The printer 202, as shown in FIG. 2, has a frame 203 which is used to support the solid ink delivery system 204. The solid ink delivery system 204 advances the sticks 206 from loading station 224 near the top of the solid ink printer 202 to melting station 230 near the bottom of the printer 202. The printer 202 includes a plurality of chutes 208. A separate chute 208 is utilized for each of the four colors: namely cyan, magenta, black and yellow.

As shown in FIG. 2, the chutes 208 may include longitudinal openings 209 for viewing the progress of the sticks 206 within the chutes 208 and also to reduce cost and weight. Nudging members 228 may be positioned along the chute 208 for nudging the sticks 206 against belt 216.

Referring now to FIGS. 3 and 4, the solid ink delivery system 204 of the printer 202 is shown in greater detail. The solid ink delivery system 204 incorporates separate solid ink delivery sub-systems, each consisting, in part, of a load or receiving section, a feed chute and a melt unit. For example, and as is shown in FIGS. 3 and 4, the solid ink delivery system 204 includes a black ink delivery sub-system 261.

The solid ink delivery system 204 further includes a second, third and fourth solid ink delivery sub-system 261, 264 and 266 providing for cyan, yellow and magenta ink sticks, respectively. The colors have been described in a specific sequence but may be sequenced in any order for a particular printer. Keyed insertion openings define which color will be admitted into a sub-system color chute of the solid ink delivery system 304. Each of the solid ink delivery sub-systems 261, 262, 264 and 266 may be positioned parallel to each other and may have similar components. For simplicity, the black solid ink delivery sub-system 261 will be described in greater detail. It should be appreciated that the other sub-systems 262, 264 and 266 have similar components and operate similarly to the black solid ink delivery sub-system 261.

The black solid ink delivery sub-system 261 includes the guide in the form of chute 208 for holding a number of ink sticks 206 and guiding them in a prescribed path 210 from loading station 224 to the melting station 230. The chute 208 may have an insertion opening with any suitable shape such that only one color of s an ink stick set may pass through the opening. The black solid ink delivery sub-system 261 further includes a drive member in the form of belt 216 which provides for engagement with a plurality of the ink sticks 206 and extends along a substantial portion of the prescribed path 210 of the black solid ink delivery sub-system 261. As shown in FIGS. 3 and 4, the belt 216 engages more than one stick at a time. The belt 216 may simultaneously contact several sticks 206, each stick positioned at a different place in the chute.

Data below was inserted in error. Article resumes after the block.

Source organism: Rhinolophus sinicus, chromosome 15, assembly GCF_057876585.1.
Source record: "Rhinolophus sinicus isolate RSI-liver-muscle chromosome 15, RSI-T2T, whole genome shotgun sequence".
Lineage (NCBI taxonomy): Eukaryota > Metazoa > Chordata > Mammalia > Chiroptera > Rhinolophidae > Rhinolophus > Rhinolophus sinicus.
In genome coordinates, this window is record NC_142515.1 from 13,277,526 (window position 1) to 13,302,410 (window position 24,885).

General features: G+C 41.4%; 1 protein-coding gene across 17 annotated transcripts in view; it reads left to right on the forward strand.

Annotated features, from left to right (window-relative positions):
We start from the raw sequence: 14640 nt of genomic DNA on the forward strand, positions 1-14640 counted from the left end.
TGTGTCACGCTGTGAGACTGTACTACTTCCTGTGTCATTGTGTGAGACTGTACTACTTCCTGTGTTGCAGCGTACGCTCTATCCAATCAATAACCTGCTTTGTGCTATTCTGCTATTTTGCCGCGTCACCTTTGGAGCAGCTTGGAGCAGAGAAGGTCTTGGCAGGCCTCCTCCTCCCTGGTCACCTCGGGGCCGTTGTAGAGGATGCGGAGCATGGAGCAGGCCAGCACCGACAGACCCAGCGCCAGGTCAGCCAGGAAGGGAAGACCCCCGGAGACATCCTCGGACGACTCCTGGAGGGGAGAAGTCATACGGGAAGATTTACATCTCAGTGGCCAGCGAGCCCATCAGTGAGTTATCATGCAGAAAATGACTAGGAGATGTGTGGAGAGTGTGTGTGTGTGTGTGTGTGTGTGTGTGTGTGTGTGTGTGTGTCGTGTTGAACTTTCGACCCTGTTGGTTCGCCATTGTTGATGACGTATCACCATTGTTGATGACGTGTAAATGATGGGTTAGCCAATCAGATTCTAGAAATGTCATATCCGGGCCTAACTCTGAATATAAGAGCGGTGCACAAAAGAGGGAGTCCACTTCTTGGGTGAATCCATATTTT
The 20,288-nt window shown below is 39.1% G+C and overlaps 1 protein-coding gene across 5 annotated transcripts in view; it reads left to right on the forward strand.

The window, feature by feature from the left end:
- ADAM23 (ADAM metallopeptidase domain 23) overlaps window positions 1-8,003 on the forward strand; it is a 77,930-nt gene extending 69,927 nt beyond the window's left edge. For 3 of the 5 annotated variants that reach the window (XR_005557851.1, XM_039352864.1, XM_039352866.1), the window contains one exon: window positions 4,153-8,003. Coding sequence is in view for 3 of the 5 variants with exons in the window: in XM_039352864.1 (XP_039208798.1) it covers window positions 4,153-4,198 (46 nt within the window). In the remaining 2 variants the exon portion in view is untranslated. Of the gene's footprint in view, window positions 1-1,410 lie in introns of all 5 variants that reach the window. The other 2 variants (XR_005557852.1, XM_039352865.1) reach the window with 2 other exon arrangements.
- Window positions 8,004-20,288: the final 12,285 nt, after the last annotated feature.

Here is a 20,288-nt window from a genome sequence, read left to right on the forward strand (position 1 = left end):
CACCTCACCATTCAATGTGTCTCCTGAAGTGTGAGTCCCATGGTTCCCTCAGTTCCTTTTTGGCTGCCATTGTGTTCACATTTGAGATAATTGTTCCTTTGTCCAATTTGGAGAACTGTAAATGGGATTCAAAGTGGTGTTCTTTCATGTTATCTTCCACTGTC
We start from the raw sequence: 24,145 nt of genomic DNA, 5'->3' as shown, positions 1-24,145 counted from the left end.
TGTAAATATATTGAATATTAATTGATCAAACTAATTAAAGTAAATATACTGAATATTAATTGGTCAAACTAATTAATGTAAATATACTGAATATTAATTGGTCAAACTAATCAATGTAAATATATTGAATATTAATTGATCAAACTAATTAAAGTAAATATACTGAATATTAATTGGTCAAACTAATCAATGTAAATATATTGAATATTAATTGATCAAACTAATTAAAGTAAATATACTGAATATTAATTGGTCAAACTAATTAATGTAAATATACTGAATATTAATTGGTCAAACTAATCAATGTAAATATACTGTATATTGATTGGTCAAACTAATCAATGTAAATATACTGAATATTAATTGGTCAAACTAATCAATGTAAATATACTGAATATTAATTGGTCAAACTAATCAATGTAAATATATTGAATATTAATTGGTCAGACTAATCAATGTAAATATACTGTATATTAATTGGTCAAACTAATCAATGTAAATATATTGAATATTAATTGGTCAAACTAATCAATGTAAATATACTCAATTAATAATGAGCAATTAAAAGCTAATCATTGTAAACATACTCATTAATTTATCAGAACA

While the chute 208 may have any suitable shape, for example, and as shown in FIGS. 5 and 6, the chute 208 may include a first linear portion 268 adjacent the loading station 224. As shown in FIGS. 5 and 6, the first linear portion 268 may be substantially horizontal such that the ink stick 206 may be inserted into the end 256 of the chute 208 in a simple horizontal motion in the top of the printer 202.

To better utilize the space within the printer 202, the chute 208 may have a shape that is not linear such that a greater number of ink sticks 206 may be placed within the printer 202 than the number possible with a linear chute. For example, and as shown in FIGS. 5 and 6, the chute 208 may include, in addition to the first linear portion 268, arcuate portion 207 extending downwardly from the first linear portion 268 of the chute 208. The chute 208 may further include a second linear portion 270 extending downwardly from the arcuate portion 207 of the chute 208. The second linear portion 270 may be substantially vertical and be positioned over the melting station 230 such that the ink sticks 206 may be delivered to the melting station 230 by gravity.

The chute may lay within a single plane, for example, plane 272. Alternatively, and as shown in FIGS. 5 and 6, the chute 208 may extend through a series of non-parallel planes. For example, and as shown in FIG. 5, the chute 208 may move downwardly and outwardly to an angled plane 274 which is skewed with respect to the vertical plane 272. The planes 272 and 274 form an angle (p there between. The angle φ may be any angle capable of providing for a larger number of ink sticks 206 in chute 208.